By the time I got dressed and out of the tent, armed with Maglight and trusty pickup key chain (with the button that turns on the headlights and horn) all I saw was a pair of glowing eyes in the woods.

My fault. As the ranger lady told us, “A fed bear is a dead bear.” (Meaning bears who learn to live easy on human garbage become nuisances that have to be shot.)

So now it’s on the road again! Can’t wait.

August 3, 2010

Common Sense for our generation

Filed under: Uncategorized — Stephen W. Browne @ 11:37 am

Note: Article for the August issue of The Dakota Beacon.

“But there is another and greater distinction for which no truly natural or religious reason can be assigned, and that is, the distinction of men into KINGS and SUBJECTS. Male and female are the distinctions of nature, good and bad the distinctions of heaven; but how a race of men came into the world so exalted above the rest, and distinguished like some new species, is worth enquiring into, and whether they are the means of happiness or of misery to mankind.”– Common Sense, Thomas Paine, 1776

When the American nation was struggling to be born, Tom Paine articulated the sense of the American people and gave them a voice. Now when much of America senses things have gone terribly wrong, another voice has articulated the unease so many of us feel.

The special summer issue of The American Spectator featured a cover essay by Angelo Codevilla, ‘America’s Ruling Class – and The Perils of Revolution.’ After the article was posted online Rush Limbaugh devoted an entire show to discussing it and reading large parts on the air. Traffic was so heavy it briefly shut down the Spectator’s web site.

Codevilla is Professor of International Relations at Boston University, and a former Naval Officer and Foreign Service Officer. He served as a Senior Staff Member for the Senate Intelligence Committee from 1978-1985, and in 1980 on the Reagan Administration State Department and Intelligence Transition Teams.

Codevilla is also an immigrant who came to America as a young man, who understands there is something unique and valuable about America – and that we could lose it.

Jack McHugh, of the Michigan think tank The Mackinac Center, called Codevilla “our era’s Tom Paine,” a comparison that’s occurred to many of us.

Codevilla says nothing new or unproven. Rather like Paine (also an immigrant) he pulls together what we already suspected, presents it to us, and calls it what it is.

What he shows us is a ruling class has emerged among us whose interests are not ours. They think themselves fit to run our lives down to the smallest detail, waving aside any objections we have. Membership is open to those willing to fit in. They have no appreciation for the exceptional nature of America. And they despise us.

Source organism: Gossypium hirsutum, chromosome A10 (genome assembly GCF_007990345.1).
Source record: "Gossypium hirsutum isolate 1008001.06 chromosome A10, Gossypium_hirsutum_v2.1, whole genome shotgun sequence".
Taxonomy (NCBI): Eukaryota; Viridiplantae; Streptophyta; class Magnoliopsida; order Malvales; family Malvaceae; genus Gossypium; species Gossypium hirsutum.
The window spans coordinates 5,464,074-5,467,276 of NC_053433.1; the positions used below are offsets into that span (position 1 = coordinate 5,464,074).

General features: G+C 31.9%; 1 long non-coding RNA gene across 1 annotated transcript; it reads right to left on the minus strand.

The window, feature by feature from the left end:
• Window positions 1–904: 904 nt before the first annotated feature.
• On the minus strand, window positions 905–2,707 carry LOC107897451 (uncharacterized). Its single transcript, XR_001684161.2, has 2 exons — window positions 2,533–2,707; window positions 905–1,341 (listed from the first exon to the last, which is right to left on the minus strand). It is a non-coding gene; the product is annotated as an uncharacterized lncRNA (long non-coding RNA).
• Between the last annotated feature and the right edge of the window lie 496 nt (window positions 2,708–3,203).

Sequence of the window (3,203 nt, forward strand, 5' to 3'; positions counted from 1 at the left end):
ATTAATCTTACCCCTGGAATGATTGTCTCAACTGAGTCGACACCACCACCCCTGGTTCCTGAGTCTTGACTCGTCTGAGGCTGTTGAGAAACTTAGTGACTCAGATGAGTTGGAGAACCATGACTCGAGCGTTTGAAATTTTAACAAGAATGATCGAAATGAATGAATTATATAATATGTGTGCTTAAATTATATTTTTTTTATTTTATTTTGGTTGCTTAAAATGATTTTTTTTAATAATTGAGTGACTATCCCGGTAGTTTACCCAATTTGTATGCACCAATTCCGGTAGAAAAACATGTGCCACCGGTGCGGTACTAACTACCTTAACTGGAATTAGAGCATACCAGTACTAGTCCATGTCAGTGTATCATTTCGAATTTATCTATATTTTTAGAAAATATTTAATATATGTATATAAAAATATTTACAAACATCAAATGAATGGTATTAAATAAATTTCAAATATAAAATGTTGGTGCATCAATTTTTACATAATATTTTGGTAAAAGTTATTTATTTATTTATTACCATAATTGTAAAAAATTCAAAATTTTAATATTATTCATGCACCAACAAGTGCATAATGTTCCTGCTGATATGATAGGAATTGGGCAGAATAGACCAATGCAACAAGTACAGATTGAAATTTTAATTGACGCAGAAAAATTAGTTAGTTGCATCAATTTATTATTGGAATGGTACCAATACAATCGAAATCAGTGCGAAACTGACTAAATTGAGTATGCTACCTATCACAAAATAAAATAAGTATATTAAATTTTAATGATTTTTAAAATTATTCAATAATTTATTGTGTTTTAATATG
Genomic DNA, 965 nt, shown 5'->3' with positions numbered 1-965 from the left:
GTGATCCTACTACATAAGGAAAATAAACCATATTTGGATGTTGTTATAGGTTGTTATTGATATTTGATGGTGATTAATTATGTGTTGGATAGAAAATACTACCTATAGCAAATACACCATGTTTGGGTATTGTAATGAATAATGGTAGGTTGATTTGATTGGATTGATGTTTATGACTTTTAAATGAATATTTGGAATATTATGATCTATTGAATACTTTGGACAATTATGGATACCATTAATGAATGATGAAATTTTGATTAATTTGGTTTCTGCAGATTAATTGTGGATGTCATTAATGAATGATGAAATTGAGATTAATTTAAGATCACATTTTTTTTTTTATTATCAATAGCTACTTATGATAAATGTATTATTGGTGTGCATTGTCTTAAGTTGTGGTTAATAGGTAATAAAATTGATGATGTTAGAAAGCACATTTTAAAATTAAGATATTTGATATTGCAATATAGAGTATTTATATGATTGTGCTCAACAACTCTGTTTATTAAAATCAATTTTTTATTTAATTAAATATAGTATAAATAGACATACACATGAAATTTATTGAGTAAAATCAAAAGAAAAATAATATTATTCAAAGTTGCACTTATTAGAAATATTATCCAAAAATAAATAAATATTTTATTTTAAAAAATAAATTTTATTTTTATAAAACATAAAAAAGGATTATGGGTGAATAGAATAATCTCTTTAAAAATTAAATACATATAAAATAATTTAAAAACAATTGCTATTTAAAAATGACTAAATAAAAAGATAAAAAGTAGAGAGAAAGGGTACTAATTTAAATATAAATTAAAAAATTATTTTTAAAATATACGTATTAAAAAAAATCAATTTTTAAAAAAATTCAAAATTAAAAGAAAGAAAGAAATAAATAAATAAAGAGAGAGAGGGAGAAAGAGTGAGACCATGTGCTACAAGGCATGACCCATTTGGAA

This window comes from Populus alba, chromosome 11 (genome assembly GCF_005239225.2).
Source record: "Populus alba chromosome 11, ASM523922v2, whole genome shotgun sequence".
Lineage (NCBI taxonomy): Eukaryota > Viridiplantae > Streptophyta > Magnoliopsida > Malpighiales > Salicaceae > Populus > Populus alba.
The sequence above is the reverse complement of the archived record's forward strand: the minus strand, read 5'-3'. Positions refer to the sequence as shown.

The Democratic Party is the representative of the ruling class, its courtiers and clients; including well-connected businesses, favored minorities, unions, academics in the social sciences and humanities, entertainers, and civil servants. And it represents their interests very well.

The Republicans represent what Codevilla calls the Country Party very badly, and only by default, and only because we have nowhere else to turn. When they gain power, their immediate impulse is to betray us.

“Differences between Bushes, Clintons, and Obamas are of degree, not kind,” Codevilla writes. “The Republican Party did not disparage the ruling class, because most of its officials are, or would like to be part of it.”

The existence of a ruling class is not news. Ruling classes emerge in every society, due to what German sociologist Robert Michaels in 1911 called, The Iron Law of Oligarchy, and the innate drive to make acquired power and wealth hereditary.

The Democratic Party’s role as the political arm of the ruling class has been known for some time. In 1972 leftist academic G. William Domhoff published, ‘Fat Cats and Democrats, the role of the big rich in the party of the common man.’

More recently distinguished professor of classics and military history ( and third generation grape farmer) Victor Davis Hanson wrote, “It’s surreal to see President Obama play the class-warfare card against the Republicans while on his way to vacation on the tony Maine coast, and even more interesting to note that now gone are the days when the media used to caricature Bush I (“Poppy”) for boating in the summer off the preppie-sounding Kennebunkport. The truth is that the real big money and the lifestyles that go with it are now firmly liberal Democratic.”

If oligarchy is inevitable, even in a free and democratic society, it is at least tolerable if the governing class is competent and its interests lie in keeping the country prosperous and stable.